Have an open mind. Meet people you wouldn’t normally talk with and try to get a better understanding of their perspective. Cultivate an inquisitive spirit. I have a friend who, when invited to a dinner party, never sits with anyone he knows. He finds people so interesting that he wants to get to know somebody new. Try it, and see what you find out!

Learn something new. Not only has this been shown to help decrease your risk for dementia, but it helps make you wiser! We have already been through a lot of schooling, but our love of knowledge was one of the things that got us here. Go to a museum, read a book, take an art class, learn a language. There’s a myriad of ways that we can expand our horizons with new ideas and interests.

Find wise mentors. I routinely rely on my mentors for help with difficult decisions. While I wish I were as wise as they, I have found that emulating them has helped me improve my skills. Along the same lines, Grossman describes a process he calls “ego-decentering” that helps lead to wiser decisions. In looking at individuals making difficult decisions, whether for a close friend or for oneself, he found that people show a greater ability to reason wisely about other peoples’ problems compared to their own personal problems. For example, when making decisions about their personal problems, they were overly optimistic about results and less likely to consider prior relevant experience outcomes in their decision-making. One way to employ this technique is to view the problem from a third-person perspective, rather than first-person, or imagine that you are a third-person observer rather than a participant. Using these techniques, people were noted to make wiser decisions and increase cooperation.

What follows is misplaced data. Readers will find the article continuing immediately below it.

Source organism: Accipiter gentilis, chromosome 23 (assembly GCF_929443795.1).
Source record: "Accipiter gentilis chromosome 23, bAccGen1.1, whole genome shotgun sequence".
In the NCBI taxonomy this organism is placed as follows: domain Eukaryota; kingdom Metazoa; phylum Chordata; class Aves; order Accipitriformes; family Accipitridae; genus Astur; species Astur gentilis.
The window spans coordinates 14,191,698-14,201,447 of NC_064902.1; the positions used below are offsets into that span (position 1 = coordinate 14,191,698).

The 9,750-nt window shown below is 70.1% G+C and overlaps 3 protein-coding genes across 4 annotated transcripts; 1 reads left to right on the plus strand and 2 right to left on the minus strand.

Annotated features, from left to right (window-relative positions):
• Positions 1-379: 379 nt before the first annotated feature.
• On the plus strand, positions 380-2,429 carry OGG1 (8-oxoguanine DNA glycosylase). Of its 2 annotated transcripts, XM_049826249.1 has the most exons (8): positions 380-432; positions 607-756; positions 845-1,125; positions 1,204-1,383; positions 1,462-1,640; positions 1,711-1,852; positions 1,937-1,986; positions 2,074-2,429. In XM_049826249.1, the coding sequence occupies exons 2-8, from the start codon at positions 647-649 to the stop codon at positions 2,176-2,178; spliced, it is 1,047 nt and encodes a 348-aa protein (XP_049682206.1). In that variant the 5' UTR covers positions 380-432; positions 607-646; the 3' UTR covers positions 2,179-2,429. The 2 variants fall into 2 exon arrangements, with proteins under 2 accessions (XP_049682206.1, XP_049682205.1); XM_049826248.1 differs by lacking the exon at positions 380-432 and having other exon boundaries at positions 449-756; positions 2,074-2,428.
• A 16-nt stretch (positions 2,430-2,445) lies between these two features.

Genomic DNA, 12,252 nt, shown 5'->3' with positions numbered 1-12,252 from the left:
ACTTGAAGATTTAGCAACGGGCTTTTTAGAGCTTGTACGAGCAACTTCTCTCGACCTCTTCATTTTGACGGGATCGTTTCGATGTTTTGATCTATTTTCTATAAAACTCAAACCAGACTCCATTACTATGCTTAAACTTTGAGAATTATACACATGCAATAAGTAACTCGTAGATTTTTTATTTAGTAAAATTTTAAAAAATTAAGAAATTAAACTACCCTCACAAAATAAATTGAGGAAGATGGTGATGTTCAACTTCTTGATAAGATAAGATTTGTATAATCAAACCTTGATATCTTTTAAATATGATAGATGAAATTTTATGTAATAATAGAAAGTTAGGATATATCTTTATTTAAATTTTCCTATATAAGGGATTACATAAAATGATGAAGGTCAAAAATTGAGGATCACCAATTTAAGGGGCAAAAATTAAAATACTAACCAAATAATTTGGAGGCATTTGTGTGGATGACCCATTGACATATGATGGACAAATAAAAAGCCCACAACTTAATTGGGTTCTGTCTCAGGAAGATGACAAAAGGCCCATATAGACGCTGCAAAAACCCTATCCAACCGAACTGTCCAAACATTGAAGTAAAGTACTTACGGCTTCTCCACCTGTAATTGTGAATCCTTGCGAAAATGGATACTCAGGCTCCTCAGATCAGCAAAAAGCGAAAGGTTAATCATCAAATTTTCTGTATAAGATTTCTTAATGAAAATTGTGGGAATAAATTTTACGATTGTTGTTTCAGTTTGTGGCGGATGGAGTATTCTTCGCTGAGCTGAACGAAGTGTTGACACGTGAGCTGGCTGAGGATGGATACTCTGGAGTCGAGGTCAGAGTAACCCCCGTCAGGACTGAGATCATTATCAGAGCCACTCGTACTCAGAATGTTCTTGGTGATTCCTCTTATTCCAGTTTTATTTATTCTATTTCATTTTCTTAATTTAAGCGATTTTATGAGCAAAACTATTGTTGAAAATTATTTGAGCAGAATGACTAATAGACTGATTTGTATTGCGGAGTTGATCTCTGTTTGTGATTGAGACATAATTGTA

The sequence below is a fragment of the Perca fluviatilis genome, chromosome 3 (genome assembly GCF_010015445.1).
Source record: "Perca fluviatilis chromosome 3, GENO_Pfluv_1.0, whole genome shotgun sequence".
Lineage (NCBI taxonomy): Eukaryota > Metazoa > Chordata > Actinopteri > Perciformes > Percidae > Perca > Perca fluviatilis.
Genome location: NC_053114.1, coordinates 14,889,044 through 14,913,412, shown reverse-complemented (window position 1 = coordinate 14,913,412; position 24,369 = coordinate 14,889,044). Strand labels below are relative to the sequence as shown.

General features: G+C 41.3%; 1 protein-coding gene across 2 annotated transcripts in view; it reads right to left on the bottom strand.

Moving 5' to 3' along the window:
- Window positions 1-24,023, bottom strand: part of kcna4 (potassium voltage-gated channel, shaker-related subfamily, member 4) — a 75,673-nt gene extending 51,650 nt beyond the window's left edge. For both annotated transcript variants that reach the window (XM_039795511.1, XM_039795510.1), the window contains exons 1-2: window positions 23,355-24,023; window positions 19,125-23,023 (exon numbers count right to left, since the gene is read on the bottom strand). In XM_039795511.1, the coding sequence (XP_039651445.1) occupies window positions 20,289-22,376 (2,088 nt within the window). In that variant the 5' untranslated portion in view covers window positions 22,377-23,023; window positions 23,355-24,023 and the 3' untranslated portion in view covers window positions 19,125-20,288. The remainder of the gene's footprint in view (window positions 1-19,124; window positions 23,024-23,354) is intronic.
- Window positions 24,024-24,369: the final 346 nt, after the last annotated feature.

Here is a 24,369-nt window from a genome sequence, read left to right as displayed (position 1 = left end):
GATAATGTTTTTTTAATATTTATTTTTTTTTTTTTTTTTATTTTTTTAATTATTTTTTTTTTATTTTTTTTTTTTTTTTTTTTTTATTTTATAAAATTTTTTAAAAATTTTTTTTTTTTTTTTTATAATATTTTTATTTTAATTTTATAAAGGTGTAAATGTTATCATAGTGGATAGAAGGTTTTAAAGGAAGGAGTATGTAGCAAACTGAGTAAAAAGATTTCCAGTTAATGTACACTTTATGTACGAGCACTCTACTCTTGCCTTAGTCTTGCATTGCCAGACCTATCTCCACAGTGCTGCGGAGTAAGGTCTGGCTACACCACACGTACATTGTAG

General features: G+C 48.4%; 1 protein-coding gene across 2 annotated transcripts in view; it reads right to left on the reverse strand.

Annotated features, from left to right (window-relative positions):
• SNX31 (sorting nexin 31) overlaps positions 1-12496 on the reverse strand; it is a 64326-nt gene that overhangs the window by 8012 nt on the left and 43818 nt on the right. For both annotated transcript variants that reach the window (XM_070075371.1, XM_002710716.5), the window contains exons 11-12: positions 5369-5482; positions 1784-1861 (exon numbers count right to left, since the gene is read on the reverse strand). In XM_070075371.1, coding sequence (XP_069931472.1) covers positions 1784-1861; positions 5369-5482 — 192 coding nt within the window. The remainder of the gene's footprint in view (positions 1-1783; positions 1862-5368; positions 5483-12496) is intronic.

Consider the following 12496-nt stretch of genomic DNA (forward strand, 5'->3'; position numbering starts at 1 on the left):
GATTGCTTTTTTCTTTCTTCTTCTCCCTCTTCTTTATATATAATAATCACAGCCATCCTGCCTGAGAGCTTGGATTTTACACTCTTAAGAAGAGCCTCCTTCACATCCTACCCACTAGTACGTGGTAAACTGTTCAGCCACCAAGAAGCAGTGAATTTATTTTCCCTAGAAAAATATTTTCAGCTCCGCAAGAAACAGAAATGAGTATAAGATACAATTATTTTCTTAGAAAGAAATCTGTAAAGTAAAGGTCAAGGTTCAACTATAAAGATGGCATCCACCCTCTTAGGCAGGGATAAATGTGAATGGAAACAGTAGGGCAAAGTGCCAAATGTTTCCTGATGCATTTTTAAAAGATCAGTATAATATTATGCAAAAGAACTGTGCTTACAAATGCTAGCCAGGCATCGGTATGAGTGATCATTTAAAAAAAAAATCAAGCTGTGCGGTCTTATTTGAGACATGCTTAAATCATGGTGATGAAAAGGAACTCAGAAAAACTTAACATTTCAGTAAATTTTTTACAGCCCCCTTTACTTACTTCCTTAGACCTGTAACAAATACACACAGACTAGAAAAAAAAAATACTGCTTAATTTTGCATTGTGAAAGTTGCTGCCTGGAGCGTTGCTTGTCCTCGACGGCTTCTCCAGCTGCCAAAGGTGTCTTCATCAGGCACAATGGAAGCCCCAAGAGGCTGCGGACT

Although I wouldn’t call myself wise, here are a few things that I have learned:

Not everyone thinks the same way I do. I will say that this is probably one of the first “wise” understandings I had, probably sometime in high school. The classic example is the “cup half full” versus “half empty” perspective.  Now, I’ll admit, I’m a half-full type of person, so maybe that delayed my realization for a while! As we’ve all taken the Meyers-Briggs sometime in our past, we know that there are different personality types and ways we experience the world and interact with each other. Add to that our different cultural mores, upbringing, life experiences, and it becomes clear that each person views things through a different lens. Once I understood this, it made it much easier to connect with those who held a different viewpoint from mine.